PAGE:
miércoles, 7 de mayo de 2008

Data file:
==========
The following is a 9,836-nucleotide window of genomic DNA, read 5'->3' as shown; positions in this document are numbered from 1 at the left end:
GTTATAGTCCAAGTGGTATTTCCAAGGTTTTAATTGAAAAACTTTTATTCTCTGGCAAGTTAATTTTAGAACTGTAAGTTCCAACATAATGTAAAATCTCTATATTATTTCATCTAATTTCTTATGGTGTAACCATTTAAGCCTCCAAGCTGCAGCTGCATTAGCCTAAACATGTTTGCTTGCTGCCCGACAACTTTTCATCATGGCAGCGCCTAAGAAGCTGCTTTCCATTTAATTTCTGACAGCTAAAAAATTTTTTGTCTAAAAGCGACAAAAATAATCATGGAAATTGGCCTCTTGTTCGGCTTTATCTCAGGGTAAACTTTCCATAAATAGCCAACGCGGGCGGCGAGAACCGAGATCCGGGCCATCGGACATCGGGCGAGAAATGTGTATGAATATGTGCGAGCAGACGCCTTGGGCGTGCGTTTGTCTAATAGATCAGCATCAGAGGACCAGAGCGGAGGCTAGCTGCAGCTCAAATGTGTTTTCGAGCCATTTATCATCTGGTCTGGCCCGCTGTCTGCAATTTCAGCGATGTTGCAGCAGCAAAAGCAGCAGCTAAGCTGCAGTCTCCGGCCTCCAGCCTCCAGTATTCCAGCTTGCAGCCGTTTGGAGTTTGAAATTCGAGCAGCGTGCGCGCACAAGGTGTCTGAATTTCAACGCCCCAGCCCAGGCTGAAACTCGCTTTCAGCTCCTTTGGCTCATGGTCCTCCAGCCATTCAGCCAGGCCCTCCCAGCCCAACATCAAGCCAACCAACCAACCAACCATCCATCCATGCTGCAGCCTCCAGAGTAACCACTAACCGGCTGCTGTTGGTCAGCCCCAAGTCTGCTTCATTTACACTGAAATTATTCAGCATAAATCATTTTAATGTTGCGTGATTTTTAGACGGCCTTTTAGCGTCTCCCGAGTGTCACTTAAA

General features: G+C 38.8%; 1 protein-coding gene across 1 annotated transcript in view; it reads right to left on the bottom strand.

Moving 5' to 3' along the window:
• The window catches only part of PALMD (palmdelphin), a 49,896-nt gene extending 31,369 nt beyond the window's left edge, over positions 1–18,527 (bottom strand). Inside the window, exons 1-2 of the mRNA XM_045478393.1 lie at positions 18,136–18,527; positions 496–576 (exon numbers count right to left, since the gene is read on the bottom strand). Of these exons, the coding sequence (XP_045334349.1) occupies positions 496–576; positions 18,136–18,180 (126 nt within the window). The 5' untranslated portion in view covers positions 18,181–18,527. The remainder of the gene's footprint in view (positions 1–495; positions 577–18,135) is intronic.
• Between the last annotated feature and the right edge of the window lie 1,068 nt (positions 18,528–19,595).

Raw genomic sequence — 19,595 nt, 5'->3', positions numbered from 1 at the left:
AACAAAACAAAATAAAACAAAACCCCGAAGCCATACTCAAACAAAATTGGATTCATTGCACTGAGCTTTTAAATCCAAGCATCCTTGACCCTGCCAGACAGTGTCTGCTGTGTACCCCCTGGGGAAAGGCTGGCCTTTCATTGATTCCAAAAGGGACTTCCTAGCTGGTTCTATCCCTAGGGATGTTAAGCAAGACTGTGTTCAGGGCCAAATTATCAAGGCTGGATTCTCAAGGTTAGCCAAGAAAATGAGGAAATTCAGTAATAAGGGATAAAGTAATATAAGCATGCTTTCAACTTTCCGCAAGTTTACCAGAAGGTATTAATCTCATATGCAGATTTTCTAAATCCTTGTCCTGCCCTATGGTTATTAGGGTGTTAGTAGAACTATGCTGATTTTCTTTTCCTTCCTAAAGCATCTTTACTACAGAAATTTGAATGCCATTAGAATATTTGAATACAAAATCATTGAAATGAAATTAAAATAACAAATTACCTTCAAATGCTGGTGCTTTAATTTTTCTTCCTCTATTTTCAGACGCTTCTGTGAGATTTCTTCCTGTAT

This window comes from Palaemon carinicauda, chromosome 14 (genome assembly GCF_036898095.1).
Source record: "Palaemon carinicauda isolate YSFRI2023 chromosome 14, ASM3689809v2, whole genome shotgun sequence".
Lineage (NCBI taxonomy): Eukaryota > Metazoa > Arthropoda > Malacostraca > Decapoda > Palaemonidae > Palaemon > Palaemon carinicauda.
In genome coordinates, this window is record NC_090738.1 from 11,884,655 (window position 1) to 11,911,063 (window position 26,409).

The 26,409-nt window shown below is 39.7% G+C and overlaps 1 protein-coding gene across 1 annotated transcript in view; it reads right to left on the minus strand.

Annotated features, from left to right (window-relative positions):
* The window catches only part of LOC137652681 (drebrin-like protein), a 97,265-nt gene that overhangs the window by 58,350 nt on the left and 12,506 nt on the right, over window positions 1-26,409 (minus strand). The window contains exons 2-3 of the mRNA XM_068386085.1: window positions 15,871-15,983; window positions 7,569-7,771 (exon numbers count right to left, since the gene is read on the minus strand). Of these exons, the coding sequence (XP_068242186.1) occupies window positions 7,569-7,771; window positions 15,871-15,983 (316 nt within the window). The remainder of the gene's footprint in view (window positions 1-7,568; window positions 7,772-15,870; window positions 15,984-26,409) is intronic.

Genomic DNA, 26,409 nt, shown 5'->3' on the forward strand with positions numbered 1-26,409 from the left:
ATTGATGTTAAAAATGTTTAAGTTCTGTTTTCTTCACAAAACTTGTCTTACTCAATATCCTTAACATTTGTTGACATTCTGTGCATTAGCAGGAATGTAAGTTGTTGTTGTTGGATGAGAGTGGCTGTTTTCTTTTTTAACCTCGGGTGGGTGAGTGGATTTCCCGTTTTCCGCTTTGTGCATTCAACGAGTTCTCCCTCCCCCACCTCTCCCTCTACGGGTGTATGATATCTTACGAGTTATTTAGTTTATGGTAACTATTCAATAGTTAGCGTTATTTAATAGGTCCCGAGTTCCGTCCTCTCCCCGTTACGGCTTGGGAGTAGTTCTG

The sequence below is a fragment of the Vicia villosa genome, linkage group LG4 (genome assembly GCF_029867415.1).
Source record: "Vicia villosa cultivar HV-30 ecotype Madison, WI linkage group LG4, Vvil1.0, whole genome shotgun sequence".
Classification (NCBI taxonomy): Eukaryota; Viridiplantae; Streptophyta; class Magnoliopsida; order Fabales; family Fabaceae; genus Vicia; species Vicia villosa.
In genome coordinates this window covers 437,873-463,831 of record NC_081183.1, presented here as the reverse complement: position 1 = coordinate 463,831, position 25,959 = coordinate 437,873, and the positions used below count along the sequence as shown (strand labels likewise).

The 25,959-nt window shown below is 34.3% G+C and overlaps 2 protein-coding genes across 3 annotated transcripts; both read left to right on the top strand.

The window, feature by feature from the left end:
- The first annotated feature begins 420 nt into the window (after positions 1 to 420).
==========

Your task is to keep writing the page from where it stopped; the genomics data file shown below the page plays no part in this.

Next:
President Evo Morales's attempt to impose Venezuelan-style socialism is literally splitting the country - Tuesday, May 6, 2008 - BOLIVIAN President Evo Morales claims to be ruling his country on behalf of an indigenous majority whose rights have been denied for centuries by an evil "oligarchy." In fact, as a referendum in the country's largest province has demonstrated, Mr. Morales is pursuing a narrow and divisive agenda that, if continued, will split Bolivia along geographic as well as ethnic lines, and possibly trigger a civil war. Though demographers disagree, a common estimate is that 55 percent of Bolivia's 9 million people are Quechua or Aymara Indians. This population is concentrated in the country's three highland provinces; in the six lowland provinces, mestizos, descendants of Europeans and local Indian groups, make up the majority. Ignoring this disparity, Mr. Morales, an Aymara and former coca farmer, is trying to impose a new political system on the country that greatly increases his own power and that privileges his own ethnic group at the expense of the rest of the country. Worse, Mr. Morales is an acolyte of Venezuela's Hugo Chávez and has adopted his potted and authoritarian version of socialism -- a sure recipe for economic catastrophe in what is already one of the hemisphere's poorest countries. The referendum last Sunday in Santa Cruz province was nominally about whether the relatively prosperous region of 2.5 million people should acquire powers like those of U.S. states -- an elected legislature, the ability to tax, and management of its own land and police forces. While that would be a logical reform in a diverse country where power is overcentralized, Santa Cruz and as many as five other provinces in eastern Bolivia are mostly fighting to prevent Mr. Morales from imposing his own, far more radical agenda. This is embodied in a new constitution that the president rammed through a constituent assembly and Congress -- in both cases by forcibly excluding the opposition. Though final results have not yet been reported, early returns showed that more than 60 percent of voters in Santa Cruz participated in the referendum and that 84 percent voted for the autonomy plan. Though the legality of the vote is questionable, the exercise demonstrated beyond doubt that opposition to Mr. Morales's program extends far beyond any "oligarchy." At least three more provincial referendums are expected in the coming weeks and are likely to produce similar results. If Bolivia is lucky, Mr. Morales will recognize that most of his country will never accept ethnocentric policies or Venezuelan-style autocracy, and he will begin to negotiate a compromise that allows more rights for provinces as well as for highland indigenous communities. If, goaded by Mr. Chávez, he presses ahead with his constitution, the result is likely to be bloodshed.